Theatrical scenery is that, used as a setting for a theatrical production. Scenery may be just about anything, from a single chair to an elaborately re-created street, no matter how large or how small, whether the item was custom-made or is the genuine item, appropriated for theatrical use; the history of theatrical scenery is as old as the theatre itself, just as obtuse and tradition bound. What we tend to think of as'traditional scenery', i.e. two-dimensional canvas-covered'flats' painted to resemble a three-dimensional surface or vista, is a recent innovation and a significant departure from the more ancient forms of theatrical expression, which tended to rely less on the actual representation of space senerial and more on the conveyance of action and mood. By the Shakespearean era, the occasional painted backdrop or theatrical prop was in evidence, but the show itself was written so as not to rely on such items to convey itself to the audience. However, this means that today's set designers must be that much more careful, so as to convey the setting without taking away from the actors.
Our more modern notion of scenery, which dates back to the 19th century, finds its origins in the dramatic spectacle of opera buffa, from which the modern opera is descended. Its elaborate settings were appropriated by the'straight', or dramatic, through their use in comic operettas, burlesques and the like; as time progressed, stage settings grew more realistic, reaching their peak in the Belasco realism of the 1910-'20s, in which complete diners, with working soda fountains and freshly made food, were recreated onstage. As a reaction to such excess and in parallel with trends in the arts and architecture, scenery began a trend towards abstraction, although realistic settings remained in evidence, are still used today. At the same time, the musical theatre was evolving its own set of scenic traditions, borrowing from the burlesque and vaudeville style, with occasional nods to the trends of the'straight' theatre. Everything came together in the 1980s and 1990s and, continuing to today, until there is no established style of scenic production and pretty much anything goes.
Modern stagecraft has grown so complex as to require the specialized skills of hundreds of artists and craftspeople to mount a single production. The construction of theatrical scenery is one of the most time-consuming tasks when preparing for a show; as a result, many theatres have a place for storing scenery so that it can be used for multiple shows. Since future shows are not known far in advance, theatres will construct stock scenery that can be adapted to fit a variety of shows. Common stock scenery types include: Curtains Flats Platforms Scenery wagons Production sets Scenic design Set construction Scenography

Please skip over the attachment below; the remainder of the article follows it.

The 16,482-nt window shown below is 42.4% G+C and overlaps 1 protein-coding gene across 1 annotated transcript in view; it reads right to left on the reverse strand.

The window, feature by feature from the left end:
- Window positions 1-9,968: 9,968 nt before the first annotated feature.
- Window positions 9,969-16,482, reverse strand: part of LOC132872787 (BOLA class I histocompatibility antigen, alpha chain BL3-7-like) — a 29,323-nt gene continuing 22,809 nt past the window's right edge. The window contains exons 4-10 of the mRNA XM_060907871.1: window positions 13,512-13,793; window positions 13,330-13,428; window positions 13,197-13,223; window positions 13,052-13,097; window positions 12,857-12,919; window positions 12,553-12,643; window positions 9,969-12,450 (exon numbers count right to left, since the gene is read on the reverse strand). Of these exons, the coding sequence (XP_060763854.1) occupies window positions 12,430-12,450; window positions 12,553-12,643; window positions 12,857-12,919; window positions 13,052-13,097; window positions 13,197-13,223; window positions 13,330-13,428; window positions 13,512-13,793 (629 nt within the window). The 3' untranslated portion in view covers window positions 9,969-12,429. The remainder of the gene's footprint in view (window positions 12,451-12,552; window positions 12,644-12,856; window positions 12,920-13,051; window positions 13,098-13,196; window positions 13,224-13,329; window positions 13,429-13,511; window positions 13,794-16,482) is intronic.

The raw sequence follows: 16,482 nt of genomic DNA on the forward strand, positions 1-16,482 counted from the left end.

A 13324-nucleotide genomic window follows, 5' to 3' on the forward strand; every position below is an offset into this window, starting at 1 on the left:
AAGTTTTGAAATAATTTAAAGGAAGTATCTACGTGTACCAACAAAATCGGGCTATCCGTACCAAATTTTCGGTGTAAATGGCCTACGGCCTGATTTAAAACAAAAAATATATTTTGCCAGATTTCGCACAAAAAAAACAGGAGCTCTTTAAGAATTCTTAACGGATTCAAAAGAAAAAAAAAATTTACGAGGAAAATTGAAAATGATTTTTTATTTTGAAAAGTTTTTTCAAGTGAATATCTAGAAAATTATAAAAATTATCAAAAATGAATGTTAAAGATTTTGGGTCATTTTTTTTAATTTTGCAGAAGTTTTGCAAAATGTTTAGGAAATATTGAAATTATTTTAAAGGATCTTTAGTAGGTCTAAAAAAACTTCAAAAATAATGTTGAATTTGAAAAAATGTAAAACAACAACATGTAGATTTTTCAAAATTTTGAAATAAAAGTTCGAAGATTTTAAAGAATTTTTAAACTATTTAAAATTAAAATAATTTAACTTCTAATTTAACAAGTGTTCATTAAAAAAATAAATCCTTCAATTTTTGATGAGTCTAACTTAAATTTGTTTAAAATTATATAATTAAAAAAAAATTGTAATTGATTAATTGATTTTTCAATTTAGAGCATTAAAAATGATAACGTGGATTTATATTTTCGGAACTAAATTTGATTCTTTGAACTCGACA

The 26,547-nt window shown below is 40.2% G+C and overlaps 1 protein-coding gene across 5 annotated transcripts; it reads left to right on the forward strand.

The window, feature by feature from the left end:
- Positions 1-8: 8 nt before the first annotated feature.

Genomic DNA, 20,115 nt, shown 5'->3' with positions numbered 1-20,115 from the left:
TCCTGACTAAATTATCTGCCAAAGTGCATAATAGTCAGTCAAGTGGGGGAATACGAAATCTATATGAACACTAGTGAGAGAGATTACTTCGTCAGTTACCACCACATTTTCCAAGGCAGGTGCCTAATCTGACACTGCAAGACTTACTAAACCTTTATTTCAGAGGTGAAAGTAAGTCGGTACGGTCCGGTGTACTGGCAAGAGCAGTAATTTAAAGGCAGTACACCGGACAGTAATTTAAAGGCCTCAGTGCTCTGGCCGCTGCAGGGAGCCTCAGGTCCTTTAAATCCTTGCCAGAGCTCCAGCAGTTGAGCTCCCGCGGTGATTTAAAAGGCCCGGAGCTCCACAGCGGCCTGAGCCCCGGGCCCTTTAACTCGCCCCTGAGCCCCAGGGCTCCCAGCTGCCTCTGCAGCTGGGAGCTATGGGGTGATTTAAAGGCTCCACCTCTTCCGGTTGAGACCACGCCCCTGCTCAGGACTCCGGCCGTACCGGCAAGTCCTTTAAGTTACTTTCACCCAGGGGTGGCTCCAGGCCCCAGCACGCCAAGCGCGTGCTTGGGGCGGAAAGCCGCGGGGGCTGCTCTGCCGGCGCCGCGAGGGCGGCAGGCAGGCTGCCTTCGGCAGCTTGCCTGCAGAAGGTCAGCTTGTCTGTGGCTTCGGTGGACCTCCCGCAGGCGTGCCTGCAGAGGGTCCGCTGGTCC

Hitoshi Matsumoto, or Matchan as he is known, is one of Japan's most popular comedians and TV hosts. He is one half of the comedy duo Downtown alongside Masatoshi Hamada. Like Hamada, Matsumoto was raised in Amagasaki, Hyōgo Prefecture. Matsumoto has directed several movies beginning in 2007 with Big Man Japan, in several of which he starred as the main character. Matsumoto was born in Hyōgo, to a poor family, he has one older sister and one older brother, Takahiro Matsumoto, an established folk guitarist who released an autobiographical book titled "Matsumoto's Older Brother". He has expressed his feelings about growing up in a poor household in a poem titled Chicken Rice which Hamada turned into a song in 2004. In his poem, he wrote, he credits his poverty for giving him a good imagination and sense of play, as it forced him to invent his own games to entertain himself. His favorite manga as a child was Tensai Bakabon by Fujio Akatsuka, he aspired to become a manga artist. He attended Ushio Elementary School.
He graduated from Amagasaki Technical High School in 1982. Although he secured a job at a printing office, to pursue his dream of becoming a comedian, he was invited by Hamada in 1982 to enter Yoshimoto Kōgyō. Together, they became Downtown, made their major debut in 1983. Matsumoto remained single with no history of marriage for years after his comedy partner, was married with children, he stated that he was not into romance, finding acts such as sharing a bed or bathing with someone else bothersome and unnecessary. It was revealed in July 2008 that Matsumoto was dating 25-year-old tarento Ihara Rin. In the evening of May 17, 2009, it was announced that Matsumoto's official bachelorhood had ended with a secret marriage ceremony between himself and the aforementioned Ihara. Ihara, a former weather announcer for the Japanese news program "ズームイン!! Super" is nineteen years Matsumoto's junior, became pregnant by Matsumoto, prompting the marriage; the announcement of the marriage came via fax by Matsumoto's managing organization to several media outlets, including a personal message by Matsumoto himself: "My partner will quit her job and is pregnant.